Researchers studied more than 60,000 men and more than 60,000 women already participating in an American Cancer Society study of nutrition and cancer prevention. The participants were between 50 and 74 years of age when they enrolled in the study in 1992 and 1993. These findings were published in Cancer Causes and Control in 2003.
By 1997, 421 men and 262 women in the group had developed colorectal cancer. Researchers found that people who received calcium primarily from food did not have a lower risk of developing colon cancer than people who did not take supplements.
Total calcium intake (from diet and supplements) was associated with marginally lower colorectal cancer risk in men and women (RR = 0.87, 95% CI 0.67-1.12, highest vs lowest quintiles, p trend = 0.02). The association was strongest for calcium from supplements (RR = 0.69, 95% CI 0.49-0.96 for > or = 500 mg/day vs none). Total vitamin D intake (from diet and multivitamins) was also inversely associated with risk of colorectal cancer, particularly among men (RR = 0.71, 95% CI 0.51-0.98, p trend = 0.02). Dairy product intake was not related to overall risk.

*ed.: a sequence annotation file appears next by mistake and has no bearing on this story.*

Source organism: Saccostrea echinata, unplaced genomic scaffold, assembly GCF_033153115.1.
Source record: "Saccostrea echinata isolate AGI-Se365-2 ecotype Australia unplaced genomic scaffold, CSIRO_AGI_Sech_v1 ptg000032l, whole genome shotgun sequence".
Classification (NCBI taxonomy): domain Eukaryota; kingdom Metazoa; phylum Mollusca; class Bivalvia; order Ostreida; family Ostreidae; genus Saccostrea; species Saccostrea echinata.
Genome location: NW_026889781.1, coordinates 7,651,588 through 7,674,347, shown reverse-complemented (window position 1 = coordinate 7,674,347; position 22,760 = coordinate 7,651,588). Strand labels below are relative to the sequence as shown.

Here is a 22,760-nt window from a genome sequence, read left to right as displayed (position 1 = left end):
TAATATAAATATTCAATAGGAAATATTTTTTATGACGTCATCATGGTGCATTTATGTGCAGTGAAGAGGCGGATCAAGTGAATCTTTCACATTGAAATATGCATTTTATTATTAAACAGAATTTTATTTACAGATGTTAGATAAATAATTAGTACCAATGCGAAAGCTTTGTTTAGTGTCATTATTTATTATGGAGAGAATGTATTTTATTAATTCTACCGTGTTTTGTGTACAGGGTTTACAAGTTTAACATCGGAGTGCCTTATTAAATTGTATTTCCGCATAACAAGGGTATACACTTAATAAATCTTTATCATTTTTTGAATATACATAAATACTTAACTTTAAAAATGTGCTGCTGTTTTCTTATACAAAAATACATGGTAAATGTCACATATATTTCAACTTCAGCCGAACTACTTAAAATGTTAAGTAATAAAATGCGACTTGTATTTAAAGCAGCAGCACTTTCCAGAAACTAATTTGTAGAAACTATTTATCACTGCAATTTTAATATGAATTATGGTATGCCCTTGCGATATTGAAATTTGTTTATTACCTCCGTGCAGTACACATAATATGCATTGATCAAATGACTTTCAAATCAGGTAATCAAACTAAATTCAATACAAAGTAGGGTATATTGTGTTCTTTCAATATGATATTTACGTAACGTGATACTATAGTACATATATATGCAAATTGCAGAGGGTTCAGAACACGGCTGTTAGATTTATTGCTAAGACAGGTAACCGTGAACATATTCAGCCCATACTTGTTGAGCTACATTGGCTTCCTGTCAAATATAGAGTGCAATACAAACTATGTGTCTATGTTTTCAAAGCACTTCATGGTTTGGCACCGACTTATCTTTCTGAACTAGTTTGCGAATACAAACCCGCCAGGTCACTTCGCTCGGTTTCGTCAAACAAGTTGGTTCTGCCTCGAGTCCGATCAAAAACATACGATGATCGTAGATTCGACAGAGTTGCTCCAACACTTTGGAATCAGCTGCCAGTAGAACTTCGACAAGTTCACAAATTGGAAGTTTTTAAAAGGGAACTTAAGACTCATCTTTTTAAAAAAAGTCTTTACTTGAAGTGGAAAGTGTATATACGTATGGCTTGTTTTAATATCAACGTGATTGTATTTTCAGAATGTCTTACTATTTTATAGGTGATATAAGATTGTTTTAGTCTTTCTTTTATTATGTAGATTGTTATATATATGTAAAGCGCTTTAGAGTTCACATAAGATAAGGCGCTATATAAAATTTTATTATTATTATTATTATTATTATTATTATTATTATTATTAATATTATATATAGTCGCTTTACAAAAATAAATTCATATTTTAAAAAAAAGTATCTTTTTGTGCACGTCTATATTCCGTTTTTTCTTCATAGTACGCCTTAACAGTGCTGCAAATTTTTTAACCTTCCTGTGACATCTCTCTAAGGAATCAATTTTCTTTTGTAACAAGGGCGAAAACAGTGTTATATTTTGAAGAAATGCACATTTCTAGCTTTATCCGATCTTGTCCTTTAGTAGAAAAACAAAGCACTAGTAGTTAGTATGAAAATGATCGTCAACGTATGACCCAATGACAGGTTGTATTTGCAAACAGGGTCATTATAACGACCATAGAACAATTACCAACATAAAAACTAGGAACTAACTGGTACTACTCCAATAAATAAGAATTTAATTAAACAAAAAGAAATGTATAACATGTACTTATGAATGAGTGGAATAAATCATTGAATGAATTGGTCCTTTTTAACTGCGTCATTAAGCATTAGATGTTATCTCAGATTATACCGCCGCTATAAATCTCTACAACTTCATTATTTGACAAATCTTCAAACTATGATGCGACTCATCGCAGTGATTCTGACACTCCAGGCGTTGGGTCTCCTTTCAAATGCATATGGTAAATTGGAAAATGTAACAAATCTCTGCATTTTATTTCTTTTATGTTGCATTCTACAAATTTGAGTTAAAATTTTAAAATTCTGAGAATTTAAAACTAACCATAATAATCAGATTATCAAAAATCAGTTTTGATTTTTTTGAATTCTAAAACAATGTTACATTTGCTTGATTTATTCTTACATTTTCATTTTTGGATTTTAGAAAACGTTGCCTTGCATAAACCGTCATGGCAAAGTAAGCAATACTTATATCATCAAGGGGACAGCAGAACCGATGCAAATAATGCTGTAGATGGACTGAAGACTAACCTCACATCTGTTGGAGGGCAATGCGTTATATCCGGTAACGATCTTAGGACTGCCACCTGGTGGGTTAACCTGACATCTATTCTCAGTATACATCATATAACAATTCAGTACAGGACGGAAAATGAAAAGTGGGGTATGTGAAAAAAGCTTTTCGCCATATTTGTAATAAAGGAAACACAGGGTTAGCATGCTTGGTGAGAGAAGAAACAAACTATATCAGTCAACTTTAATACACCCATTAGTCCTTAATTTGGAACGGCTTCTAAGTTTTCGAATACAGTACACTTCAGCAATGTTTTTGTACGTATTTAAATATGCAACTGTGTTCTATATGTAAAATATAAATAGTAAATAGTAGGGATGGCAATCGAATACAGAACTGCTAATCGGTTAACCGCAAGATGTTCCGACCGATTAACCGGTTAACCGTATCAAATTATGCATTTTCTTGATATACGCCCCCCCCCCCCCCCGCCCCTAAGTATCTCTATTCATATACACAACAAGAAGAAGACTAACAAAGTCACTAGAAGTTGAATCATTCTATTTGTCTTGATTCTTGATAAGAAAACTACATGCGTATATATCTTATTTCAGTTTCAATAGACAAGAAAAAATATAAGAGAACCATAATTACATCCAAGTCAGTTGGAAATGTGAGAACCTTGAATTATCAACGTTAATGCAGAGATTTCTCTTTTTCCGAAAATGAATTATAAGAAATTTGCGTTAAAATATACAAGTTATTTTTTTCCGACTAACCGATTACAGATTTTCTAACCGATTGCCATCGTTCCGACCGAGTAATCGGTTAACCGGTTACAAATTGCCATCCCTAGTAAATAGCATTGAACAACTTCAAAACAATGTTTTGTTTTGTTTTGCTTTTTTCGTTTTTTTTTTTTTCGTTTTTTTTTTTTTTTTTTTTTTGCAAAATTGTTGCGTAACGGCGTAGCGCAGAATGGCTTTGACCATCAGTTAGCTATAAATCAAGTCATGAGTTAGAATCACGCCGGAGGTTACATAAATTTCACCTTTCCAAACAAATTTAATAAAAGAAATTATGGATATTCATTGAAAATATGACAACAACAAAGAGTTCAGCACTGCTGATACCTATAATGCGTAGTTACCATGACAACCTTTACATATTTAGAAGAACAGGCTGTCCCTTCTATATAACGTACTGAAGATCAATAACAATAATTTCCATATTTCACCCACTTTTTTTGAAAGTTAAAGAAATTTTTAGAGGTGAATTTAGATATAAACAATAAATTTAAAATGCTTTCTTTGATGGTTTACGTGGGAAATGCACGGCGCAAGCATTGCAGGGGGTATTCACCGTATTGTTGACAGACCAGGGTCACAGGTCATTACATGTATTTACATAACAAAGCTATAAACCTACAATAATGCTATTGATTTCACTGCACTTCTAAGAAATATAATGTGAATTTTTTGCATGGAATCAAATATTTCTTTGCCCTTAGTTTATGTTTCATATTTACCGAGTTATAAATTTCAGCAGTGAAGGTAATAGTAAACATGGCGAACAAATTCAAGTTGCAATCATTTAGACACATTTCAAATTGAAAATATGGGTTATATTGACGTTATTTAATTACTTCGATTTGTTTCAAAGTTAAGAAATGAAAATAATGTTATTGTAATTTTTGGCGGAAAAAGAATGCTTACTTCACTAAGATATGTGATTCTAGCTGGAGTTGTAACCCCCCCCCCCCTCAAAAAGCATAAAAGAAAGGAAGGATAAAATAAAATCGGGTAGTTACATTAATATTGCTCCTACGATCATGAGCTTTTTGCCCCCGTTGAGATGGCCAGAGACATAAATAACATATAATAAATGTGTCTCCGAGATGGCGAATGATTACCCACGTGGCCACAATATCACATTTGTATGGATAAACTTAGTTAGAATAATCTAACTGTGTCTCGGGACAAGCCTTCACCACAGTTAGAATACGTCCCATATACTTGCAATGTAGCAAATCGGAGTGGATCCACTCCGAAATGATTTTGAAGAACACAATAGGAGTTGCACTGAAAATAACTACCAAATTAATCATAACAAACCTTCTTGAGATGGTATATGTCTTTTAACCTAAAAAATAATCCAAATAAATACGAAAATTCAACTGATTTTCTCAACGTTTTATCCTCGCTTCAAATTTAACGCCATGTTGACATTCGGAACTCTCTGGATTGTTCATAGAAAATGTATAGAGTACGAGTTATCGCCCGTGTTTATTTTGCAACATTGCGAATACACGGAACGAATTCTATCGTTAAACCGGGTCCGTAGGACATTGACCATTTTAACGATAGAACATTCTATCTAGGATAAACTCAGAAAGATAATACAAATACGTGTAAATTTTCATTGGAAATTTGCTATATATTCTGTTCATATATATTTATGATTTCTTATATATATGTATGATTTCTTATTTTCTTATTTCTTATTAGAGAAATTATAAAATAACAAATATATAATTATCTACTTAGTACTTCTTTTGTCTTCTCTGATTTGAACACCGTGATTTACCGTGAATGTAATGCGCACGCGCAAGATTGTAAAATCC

Risk started to decrease with as little as 700 mg of total calcium a day and taking more than 1,200 mg a day did not seem to give any greater protection. The greatest reduction in risk was seen in people whose calcium came primarily from supplements rather than from diet.
McCullough ML, Robertson AS, Rodriguez C, Jacobs EJ, Chao A, Carolyn J, Calle EE, Willett WC, Thun MJ. Calcium, vitamin D, dairy products, and risk of colorectal cancer in the Cancer Prevention Study II Nutrition Cohort (United States). Cancer Causes and Control, 2003;14;1-12.
Epidemiology and Surveillance Research Department, American Cancer Society, 1599 Clifton Rd NE, Atlanta GA, 30309 USA.